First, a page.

Essential Skills for Perl 5 Programmers


Every time I explain something in the Modern Perl book under development, I have to change the way I think. I've spent a decade writing Perl 5, testing Perl 5, writing about Perl 5, editing writings about Perl 5, and thinking about how to do all of those. I still learn new things, but I haven't been a novice for a very long time.

Mature projects need the perspective of determined and intelligent novices to help find gaps in tutorials and documentation. It's too easy to assume that the mental model experienced users have is obvious for novices. After all, the design is clearly an effective design for the problems it has to solve.

The problem is two-fold. First, the novice may have very different problems and assumptions when approaching the software. Second, the expert mindset may be implicit: the result of experience developing the software, not approaching the problem fresh.

Any good documentation or tutorial intending to give novices practical experience must explain essential pieces of the model while avoiding too much explanation or gratuitious details. That's difficult to do in technical writing. (That's why most technical writing is passable at best and often atrocious.)

This is a long introduction to explain how I've spent a lot of time thinking about concepts that novices need to understand to take advantage of modern Perl. There are several:

  • Context: how it works, how to identify it, and how to take advantage of it. This includes both void/scalar/list context but also boolean/integer/string/numeric context.
  • Using perldoc: to review syntax and builtins as well as modules
  • Creating, managing, and using modules: including the packaging, testing, building, and deployment systems
  • Installing CPAN modules: especially with tools such as local::lib and, perhaps, a local CPAN mirror
  • Using the Perl 5 analysis tools: not limited to testing modules, Perl::Tidy, Perl::Critic, and B::Deparse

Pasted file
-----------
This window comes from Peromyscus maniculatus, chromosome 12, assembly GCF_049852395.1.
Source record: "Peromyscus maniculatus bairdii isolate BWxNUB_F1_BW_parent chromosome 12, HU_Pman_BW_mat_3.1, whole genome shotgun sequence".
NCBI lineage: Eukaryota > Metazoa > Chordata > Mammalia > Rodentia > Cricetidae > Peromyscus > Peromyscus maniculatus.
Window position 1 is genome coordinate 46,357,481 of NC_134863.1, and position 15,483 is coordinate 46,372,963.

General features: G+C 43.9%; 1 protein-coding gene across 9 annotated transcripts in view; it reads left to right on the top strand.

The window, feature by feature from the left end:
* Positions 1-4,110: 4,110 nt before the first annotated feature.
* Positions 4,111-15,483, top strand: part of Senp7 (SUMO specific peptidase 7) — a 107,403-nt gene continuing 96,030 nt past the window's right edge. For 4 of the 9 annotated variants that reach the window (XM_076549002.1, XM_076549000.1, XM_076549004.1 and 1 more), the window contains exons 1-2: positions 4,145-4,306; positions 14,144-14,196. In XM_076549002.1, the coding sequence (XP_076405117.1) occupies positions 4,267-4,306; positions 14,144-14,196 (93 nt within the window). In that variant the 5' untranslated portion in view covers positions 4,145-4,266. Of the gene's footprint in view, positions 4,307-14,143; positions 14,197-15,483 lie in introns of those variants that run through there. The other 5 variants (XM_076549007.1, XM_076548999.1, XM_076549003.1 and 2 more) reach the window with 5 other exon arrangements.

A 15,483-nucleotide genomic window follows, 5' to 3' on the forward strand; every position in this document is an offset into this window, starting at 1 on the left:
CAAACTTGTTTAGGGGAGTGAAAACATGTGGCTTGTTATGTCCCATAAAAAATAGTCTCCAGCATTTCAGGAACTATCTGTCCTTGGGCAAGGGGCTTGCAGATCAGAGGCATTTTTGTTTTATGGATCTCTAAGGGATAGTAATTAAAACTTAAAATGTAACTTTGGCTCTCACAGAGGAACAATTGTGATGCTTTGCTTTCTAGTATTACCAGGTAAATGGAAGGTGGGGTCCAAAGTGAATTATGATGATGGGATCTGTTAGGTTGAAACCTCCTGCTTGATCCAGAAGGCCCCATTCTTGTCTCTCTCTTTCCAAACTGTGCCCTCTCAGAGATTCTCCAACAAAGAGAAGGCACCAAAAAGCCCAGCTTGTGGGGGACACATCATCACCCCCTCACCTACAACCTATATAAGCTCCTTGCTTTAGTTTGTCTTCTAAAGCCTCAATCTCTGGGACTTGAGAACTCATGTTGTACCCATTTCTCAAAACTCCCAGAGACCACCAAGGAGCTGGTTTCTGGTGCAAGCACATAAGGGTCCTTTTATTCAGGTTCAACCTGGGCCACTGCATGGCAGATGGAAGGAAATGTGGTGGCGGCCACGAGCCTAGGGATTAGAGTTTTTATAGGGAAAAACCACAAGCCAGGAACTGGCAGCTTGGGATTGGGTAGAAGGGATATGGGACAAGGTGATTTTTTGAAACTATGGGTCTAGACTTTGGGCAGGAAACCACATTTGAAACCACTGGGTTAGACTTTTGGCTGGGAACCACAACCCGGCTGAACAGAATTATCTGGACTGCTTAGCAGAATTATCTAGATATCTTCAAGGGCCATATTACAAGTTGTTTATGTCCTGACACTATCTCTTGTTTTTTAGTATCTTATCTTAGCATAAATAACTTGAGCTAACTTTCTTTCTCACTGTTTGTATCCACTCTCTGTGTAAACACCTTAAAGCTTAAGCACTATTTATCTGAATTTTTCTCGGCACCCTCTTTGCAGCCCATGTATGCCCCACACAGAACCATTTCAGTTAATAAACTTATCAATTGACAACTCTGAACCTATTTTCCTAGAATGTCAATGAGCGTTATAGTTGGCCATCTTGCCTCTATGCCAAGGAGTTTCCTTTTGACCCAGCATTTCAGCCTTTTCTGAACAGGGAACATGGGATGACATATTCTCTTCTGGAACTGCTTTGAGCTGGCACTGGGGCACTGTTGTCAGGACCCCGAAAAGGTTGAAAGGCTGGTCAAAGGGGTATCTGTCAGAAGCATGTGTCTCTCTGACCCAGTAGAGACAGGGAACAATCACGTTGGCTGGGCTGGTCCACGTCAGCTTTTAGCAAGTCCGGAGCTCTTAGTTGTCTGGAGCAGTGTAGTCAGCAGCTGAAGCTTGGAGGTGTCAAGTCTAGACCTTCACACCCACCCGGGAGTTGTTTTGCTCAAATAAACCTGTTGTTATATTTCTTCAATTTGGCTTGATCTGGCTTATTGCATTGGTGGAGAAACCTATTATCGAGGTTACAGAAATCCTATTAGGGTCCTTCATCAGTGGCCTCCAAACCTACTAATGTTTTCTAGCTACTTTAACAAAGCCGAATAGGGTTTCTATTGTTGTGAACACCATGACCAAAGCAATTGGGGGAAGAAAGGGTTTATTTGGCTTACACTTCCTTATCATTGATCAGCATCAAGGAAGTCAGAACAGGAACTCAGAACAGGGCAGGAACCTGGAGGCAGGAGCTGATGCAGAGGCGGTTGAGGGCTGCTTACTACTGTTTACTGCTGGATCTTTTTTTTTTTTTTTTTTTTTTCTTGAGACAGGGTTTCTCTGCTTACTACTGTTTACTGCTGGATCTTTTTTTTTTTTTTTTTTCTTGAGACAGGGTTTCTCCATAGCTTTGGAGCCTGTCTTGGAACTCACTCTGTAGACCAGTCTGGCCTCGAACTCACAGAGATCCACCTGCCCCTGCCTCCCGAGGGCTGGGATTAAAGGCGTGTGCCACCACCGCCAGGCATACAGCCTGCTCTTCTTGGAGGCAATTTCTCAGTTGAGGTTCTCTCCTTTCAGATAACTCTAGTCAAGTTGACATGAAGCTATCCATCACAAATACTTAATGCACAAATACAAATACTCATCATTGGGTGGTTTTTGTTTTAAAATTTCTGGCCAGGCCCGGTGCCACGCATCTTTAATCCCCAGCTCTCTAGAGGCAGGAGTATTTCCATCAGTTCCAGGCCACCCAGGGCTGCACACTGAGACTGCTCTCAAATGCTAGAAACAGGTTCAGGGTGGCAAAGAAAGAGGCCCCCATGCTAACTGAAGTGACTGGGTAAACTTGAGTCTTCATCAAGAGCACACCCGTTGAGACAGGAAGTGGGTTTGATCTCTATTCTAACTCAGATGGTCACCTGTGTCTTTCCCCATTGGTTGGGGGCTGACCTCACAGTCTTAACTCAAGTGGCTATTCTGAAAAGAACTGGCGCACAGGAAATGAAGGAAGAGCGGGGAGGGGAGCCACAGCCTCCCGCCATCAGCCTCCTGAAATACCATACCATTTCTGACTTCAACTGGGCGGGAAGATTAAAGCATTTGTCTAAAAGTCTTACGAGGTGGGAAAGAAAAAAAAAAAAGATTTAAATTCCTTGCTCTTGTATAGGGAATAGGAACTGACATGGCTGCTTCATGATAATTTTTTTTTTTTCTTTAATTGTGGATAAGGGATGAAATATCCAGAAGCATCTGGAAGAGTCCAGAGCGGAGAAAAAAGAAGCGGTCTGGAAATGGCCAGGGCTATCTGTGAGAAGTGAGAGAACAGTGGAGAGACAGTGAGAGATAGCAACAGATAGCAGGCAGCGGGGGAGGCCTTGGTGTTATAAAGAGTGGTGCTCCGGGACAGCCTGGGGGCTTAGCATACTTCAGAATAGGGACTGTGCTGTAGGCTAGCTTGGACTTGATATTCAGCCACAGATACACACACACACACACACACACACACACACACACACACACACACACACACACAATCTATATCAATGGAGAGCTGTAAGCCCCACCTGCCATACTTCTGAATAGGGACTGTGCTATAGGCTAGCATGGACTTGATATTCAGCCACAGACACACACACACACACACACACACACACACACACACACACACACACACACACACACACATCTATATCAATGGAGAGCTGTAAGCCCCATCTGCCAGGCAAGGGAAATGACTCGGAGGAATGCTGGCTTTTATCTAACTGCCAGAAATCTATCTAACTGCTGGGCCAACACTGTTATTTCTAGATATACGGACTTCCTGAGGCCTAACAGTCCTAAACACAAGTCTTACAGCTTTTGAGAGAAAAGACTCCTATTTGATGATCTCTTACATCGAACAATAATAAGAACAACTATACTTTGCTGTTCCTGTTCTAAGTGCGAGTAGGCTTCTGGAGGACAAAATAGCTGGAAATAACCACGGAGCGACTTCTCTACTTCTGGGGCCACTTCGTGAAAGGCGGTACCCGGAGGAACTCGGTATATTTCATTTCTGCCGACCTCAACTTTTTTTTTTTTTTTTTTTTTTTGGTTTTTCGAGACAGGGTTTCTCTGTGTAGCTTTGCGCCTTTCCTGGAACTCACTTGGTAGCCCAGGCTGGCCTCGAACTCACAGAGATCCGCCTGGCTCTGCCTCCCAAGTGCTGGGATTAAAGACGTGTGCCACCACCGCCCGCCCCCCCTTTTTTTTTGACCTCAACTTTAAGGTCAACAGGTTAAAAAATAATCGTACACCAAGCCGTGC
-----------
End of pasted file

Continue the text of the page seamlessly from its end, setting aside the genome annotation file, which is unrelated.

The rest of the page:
I thought about including "References and data structures", and I may do so. I left out OO on purpose. The same goes for most syntax; those are all learnable. This list tends toward the philosophical on purpose. These are necessary to understand Perl 5 and to take advantage of it (especially for further learning).

If a novice learns these five things, he or she is in good position to use Perl 5 effectively for almost any task. Leave out any one and you've added friction and frustration. Understand them and you can do almost anything in Perl 5.


I'm not sure how true this is for others, but, for me, Moose is what makes Perl 5 "modern," especially relative to the key features and benefits other agile languages. Without discussing Moose, the Modern Perl book may cover issues that are relevant to a part of the Perl community but may not convince those outside of the Perl community that Perl is actually modern.

I also think Moose provides many of advantages in the areas described in the sub-text of the blog title, "elegant, reliable, maintainable, well-tested, and predictable code."

I can imagine two books:

"Modern Perl Foundations" to cover the basics

"Modern Perl" to cover Moose and the like

My 2 cents is that a "Modern Perl" book should include discussion of Moose.

Regarding the novice focus wrt Modern Perl, I first looked into OO because I wanted a simple solution to address the management of a growing app (multiple .pl scripts at the time). After a few experiments, I found that OO was the best approach and started converting my .pl scripts to .pm packages. As soon as a novice starts working on a project of any size, I think OO becomes useful, hence the lead in to Moose.

Because of this, I think it is useful to introduce novices to Moose as a way to organize Perl code in a growing project. As mentioned earlier, Moose is also almost synonymous with Modern Perl to me.

I'll certainly cover Moose in the Modern Perl book, Grokify. It's obviously the best way to write maintainable OO code in Perl 5.

Modern Perl: The Book

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About this Entry

This page contains a single entry by chromatic published on January 20, 2010 6:32 PM.

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